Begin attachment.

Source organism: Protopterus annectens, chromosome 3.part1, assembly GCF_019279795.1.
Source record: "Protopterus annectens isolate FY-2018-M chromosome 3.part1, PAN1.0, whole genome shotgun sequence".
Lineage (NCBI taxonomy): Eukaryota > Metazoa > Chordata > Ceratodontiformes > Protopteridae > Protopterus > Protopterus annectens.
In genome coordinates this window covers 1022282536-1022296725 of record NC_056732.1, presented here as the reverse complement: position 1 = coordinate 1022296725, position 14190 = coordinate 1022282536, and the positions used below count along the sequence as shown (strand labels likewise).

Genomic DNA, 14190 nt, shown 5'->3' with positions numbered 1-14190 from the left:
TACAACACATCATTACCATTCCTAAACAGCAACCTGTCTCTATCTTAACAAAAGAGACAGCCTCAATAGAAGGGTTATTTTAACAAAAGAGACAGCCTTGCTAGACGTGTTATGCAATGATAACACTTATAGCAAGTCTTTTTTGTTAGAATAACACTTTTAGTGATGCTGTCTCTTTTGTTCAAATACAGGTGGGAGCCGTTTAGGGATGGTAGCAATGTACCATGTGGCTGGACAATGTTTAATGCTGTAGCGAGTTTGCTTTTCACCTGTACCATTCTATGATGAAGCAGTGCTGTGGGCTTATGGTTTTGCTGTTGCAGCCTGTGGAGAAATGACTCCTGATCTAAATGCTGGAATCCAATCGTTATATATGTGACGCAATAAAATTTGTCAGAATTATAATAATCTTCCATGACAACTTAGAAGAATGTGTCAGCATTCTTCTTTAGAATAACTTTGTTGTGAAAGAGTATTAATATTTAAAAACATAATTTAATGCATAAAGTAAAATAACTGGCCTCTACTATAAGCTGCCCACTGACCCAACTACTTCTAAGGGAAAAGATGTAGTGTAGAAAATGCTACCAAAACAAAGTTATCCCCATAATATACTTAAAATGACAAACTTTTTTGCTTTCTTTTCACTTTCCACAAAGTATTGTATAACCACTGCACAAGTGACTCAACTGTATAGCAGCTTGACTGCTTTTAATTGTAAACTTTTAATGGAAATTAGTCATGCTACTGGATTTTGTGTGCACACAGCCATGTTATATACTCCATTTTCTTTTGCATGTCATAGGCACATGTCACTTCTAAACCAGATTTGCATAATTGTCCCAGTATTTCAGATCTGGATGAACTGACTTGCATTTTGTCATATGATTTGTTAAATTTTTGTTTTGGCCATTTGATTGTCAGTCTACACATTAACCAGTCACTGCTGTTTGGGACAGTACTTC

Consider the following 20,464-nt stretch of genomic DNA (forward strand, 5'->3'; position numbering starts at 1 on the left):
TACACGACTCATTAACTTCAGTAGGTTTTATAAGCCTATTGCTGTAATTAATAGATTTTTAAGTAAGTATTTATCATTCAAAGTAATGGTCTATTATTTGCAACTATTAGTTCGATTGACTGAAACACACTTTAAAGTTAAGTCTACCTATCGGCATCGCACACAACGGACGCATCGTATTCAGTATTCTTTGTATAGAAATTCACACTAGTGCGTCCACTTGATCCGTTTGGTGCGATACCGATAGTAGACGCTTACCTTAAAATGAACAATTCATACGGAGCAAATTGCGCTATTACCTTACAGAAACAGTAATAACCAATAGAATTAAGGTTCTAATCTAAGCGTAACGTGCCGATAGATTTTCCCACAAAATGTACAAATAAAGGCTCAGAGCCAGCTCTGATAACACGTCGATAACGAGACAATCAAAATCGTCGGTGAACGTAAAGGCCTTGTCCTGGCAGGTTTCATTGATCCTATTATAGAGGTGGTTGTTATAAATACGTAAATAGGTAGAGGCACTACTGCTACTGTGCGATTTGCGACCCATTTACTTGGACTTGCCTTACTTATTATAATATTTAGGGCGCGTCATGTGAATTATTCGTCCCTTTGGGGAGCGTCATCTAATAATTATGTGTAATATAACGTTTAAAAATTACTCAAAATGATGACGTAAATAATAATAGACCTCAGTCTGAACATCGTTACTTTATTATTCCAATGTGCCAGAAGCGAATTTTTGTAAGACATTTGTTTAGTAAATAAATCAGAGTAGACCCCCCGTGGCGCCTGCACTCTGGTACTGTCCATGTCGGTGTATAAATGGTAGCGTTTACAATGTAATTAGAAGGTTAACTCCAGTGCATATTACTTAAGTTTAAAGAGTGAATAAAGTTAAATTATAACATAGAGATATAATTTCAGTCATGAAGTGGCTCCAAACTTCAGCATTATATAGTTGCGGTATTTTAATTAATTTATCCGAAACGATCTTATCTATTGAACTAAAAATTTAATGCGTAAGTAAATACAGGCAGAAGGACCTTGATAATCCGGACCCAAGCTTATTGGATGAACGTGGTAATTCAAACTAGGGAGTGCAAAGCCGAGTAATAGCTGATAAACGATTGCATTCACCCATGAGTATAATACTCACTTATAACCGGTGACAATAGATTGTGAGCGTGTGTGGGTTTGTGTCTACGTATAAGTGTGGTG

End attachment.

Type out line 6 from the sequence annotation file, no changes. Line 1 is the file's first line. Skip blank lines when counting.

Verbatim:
TACAACACATCATTACCATTCCTAAACAGCAACCTGTCTCTATCTTAACAAAAGAGACAGCCTCAATAGAAGGGTTATTTTAACAAAAGAGACAGCCTTGCTAGACGTGTTATGCAATGATAACACTTATAGCAAGTCTTTTTTGTTAGAATAACACTTTTAGTGATGCTGTCTCTTTTGTTCAAATACAGGTGGGAGCCGTTTAGGGATGGTAGCAATGTACCATGTGGCTGGACAATGTTTAATGCTGTAGCGAGTTTGCTTTTCACCTGTACCATTCTATGATGAAGCAGTGCTGTGGGCTTATGGTTTTGCTGTTGCAGCCTGTGGAGAAATGACTCCTGATCTAAATGCTGGAATCCAATCGTTATATATGTGACGCAATAAAATTTGTCAGAATTATAATAATCTTCCATGACAACTTAGAAGAATGTGTCAGCATTCTTCTTTAGAATAACTTTGTTGTGAAAGAGTATTAATATTTAAAAACATAATTTAATGCATAAAGTAAAATAACTGGCCTCTACTATAAGCTGCCCACTGACCCAACTACTTCTAAGGGAAAAGATGTAGTGTAGAAAATGCTACCAAAACAAAGTTATCCCCATAATATACTTAAAATGACAAACTTTTTTGCTTTCTTTTCACTTTCCACAAAGTATTGTATAACCACTGCACAAGTGACTCAACTGTATAGCAGCTTGACTGCTTTTAATTGTAAACTTTTAATGGAAATTAGTCATGCTACTGGATTTTGTGTGCACACAGCCATGTTATATACTCCATTTTCTTTTGCATGTCATAGGCACATGTCACTTCTAAACCAGATTTGCATAATTGTCCCAGTATTTCAGATCTGGATGAACTGACTTGCATTTTGTCATATGATTTGTTAAATTTTTGTTTTGGCCATTTGATTGTCAGTCTACACATTAACCAGTCACTGCTGTTTGGGACAGTACTTC